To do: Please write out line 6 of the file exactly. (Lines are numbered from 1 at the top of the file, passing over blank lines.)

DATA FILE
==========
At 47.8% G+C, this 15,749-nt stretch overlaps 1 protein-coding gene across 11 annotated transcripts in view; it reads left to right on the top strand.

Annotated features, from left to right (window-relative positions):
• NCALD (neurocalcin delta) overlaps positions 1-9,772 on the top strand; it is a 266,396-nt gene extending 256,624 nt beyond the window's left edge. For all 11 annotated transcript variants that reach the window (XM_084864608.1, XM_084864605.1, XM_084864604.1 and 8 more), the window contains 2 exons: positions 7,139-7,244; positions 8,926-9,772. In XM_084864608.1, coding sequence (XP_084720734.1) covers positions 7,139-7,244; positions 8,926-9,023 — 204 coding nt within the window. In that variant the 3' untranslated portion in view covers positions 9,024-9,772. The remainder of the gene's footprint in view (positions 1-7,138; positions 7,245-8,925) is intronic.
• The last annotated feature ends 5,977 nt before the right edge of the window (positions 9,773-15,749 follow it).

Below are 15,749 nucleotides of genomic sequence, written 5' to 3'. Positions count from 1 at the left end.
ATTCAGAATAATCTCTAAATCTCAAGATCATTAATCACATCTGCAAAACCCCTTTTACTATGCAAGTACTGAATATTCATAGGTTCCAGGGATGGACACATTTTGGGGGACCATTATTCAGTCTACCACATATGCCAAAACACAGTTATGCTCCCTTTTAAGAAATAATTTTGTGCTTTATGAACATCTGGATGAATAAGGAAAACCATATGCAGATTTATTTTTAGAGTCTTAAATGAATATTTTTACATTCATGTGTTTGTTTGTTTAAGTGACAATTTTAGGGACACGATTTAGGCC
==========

ATTCAGAATAATCTCTAAATCTCAAGATCATTAATCACATCTGCAAAACCCCTTTTACTATGCAAGTACTGAATATTCATAGGTTCCAGGGATGGACACATTTTGGGGGACCATTATTCAGTCTACCACATATGCCAAAACACAGTTATGCTCCCTTTTAAGAAATAATTTTGTGCTTTATGAACATCTGGATGAATAAGGAAAACCATATGCAGATTTATTTTTAGAGTCTTAAATGAATATTTTTACATTCATGTGTTTGTTTGTTTAAGTGACAATTTTAGGGACACGATTTAGGCC